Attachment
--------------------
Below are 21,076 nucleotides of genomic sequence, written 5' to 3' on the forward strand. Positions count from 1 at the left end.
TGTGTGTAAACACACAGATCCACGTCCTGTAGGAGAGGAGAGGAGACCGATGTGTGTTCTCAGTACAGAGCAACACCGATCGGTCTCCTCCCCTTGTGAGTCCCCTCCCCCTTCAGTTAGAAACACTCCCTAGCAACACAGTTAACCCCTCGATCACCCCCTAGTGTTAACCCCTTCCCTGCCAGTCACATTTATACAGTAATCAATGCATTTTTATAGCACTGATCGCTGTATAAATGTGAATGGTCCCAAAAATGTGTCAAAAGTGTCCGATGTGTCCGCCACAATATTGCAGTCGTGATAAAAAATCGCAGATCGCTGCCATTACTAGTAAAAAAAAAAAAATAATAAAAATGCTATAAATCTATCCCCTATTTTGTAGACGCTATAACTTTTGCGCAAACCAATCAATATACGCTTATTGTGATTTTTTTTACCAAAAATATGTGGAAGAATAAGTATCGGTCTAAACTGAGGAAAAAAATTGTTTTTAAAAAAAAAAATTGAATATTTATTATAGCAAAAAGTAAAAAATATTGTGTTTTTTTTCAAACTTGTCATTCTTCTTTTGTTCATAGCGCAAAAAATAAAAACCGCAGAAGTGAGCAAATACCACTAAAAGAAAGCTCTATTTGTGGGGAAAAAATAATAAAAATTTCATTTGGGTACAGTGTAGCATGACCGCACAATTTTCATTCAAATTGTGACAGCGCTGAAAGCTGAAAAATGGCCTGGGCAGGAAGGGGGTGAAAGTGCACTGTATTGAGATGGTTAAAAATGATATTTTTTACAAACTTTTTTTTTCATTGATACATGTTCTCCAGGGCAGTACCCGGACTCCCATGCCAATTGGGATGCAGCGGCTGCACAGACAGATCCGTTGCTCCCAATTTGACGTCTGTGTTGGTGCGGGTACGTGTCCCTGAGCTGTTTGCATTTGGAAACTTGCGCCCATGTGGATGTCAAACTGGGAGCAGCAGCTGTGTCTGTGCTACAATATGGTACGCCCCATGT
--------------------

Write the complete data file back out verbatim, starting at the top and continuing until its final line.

Below are 21,076 nucleotides of genomic sequence, written 5' to 3' on the forward strand. Positions count from 1 at the left end.
TGTGTGTAAACACACAGATCCACGTCCTGTAGGAGAGGAGAGGAGACCGATGTGTGTTCTCAGTACAGAGCAACACCGATCGGTCTCCTCCCCTTGTGAGTCCCCTCCCCCTTCAGTTAGAAACACTCCCTAGCAACACAGTTAACCCCTCGATCACCCCCTAGTGTTAACCCCTTCCCTGCCAGTCACATTTATACAGTAATCAATGCATTTTTATAGCACTGATCGCTGTATAAATGTGAATGGTCCCAAAAATGTGTCAAAAGTGTCCGATGTGTCCGCCACAATATTGCAGTCGTGATAAAAAATCGCAGATCGCTGCCATTACTAGTAAAAAAAAAAAAATAATAAAAATGCTATAAATCTATCCCCTATTTTGTAGACGCTATAACTTTTGCGCAAACCAATCAATATACGCTTATTGTGATTTTTTTTACCAAAAATATGTGGAAGAATAAGTATCGGTCTAAACTGAGGAAAAAAATTGTTTTTAAAAAAAAAAATTGAATATTTATTATAGCAAAAAGTAAAAAATATTGTGTTTTTTTTCAAACTTGTCATTCTTCTTTTGTTCATAGCGCAAAAAATAAAAACCGCAGAAGTGAGCAAATACCACTAAAAGAAAGCTCTATTTGTGGGGAAAAAATAATAAAAATTTCATTTGGGTACAGTGTAGCATGACCGCACAATTTTCATTCAAATTGTGACAGCGCTGAAAGCTGAAAAATGGCCTGGGCAGGAAGGGGGTGAAAGTGCACTGTATTGAGATGGTTAAAAATGATATTTTTTACAAACTTTTTTTTTCATTGATACATGTTCTCCAGGGCAGTACCCGGACTCCCATGCCAATTGGGATGCAGCGGCTGCACAGACAGATCCGTTGCTCCCAATTTGACGTCTGTGTTGGTGCGGGTACGTGTCCCTGAGCTGTTTGCATTTGGAAACTTGCGCCCATGTGGATGTCAAACTGGGAGCAGCAGCTGTGTCTGTGCTACAATATGGTACGCCCCATGT